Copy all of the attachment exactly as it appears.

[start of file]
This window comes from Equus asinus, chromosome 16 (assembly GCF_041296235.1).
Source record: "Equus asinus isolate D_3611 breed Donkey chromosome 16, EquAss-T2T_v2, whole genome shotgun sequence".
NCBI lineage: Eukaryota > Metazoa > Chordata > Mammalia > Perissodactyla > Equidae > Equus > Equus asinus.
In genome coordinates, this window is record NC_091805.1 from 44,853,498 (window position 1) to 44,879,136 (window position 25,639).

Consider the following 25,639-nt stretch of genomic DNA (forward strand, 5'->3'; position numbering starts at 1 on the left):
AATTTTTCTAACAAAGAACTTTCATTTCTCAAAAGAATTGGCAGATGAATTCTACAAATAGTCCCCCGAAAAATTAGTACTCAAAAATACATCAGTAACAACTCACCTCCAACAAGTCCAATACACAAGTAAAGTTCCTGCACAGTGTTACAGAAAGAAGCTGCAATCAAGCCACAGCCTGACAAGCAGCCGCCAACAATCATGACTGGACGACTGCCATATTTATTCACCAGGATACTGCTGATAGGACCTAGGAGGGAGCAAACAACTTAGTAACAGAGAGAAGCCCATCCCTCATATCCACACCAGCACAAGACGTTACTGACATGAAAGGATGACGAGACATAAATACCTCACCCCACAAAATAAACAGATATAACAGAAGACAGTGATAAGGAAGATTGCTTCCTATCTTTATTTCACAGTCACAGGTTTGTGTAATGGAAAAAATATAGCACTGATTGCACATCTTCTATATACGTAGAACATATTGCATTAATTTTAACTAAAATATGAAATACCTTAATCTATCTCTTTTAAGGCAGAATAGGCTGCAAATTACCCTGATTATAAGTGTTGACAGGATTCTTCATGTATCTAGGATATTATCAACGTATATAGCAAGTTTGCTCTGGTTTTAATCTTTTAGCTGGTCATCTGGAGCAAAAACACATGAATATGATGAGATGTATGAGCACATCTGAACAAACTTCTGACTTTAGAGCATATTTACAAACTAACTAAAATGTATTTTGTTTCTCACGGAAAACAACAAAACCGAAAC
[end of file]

This window comes from Equus asinus, chromosome 16 (assembly GCF_041296235.1).
Source record: "Equus asinus isolate D_3611 breed Donkey chromosome 16, EquAss-T2T_v2, whole genome shotgun sequence".
NCBI lineage: Eukaryota > Metazoa > Chordata > Mammalia > Perissodactyla > Equidae > Equus > Equus asinus.
In genome coordinates, this window is record NC_091805.1 from 44,853,498 (window position 1) to 44,879,136 (window position 25,639).

Consider the following 25,639-nt stretch of genomic DNA (forward strand, 5'->3'; position numbering starts at 1 on the left):
AATTTTTCTAACAAAGAACTTTCATTTCTCAAAAGAATTGGCAGATGAATTCTACAAATAGTCCCCCGAAAAATTAGTACTCAAAAATACATCAGTAACAACTCACCTCCAACAAGTCCAATACACAAGTAAAGTTCCTGCACAGTGTTACAGAAAGAAGCTGCAATCAAGCCACAGCCTGACAAGCAGCCGCCAACAATCATGACTGGACGACTGCCATATTTATTCACCAGGATACTGCTGATAGGACCTAGGAGGGAGCAAACAACTTAGTAACAGAGAGAAGCCCATCCCTCATATCCACACCAGCACAAGACGTTACTGACATGAAAGGATGACGAGACATAAATACCTCACCCCACAAAATAAACAGATATAACAGAAGACAGTGATAAGGAAGATTGCTTCCTATCTTTATTTCACAGTCACAGGTTTGTGTAATGGAAAAAATATAGCACTGATTGCACATCTTCTATATACGTAGAACATATTGCATTAATTTTAACTAAAATATGAAATACCTTAATCTATCTCTTTTAAGGCAGAATAGGCTGCAAATTACCCTGATTATAAGTGTTGACAGGATTCTTCATGTATCTAGGATATTATCAACGTATATAGCAAGTTTGCTCTGGTTTTAATCTTTTAGCTGGTCATCTGGAGCAAAAACACATGAATATGATGAGATGTATGAGCACATCTGAACAAACTTCTGACTTTAGAGCATATTTACAAACTAACTAAAATGTATTTTGTTTCTCACGGAAAACAACAAAACCGAAAC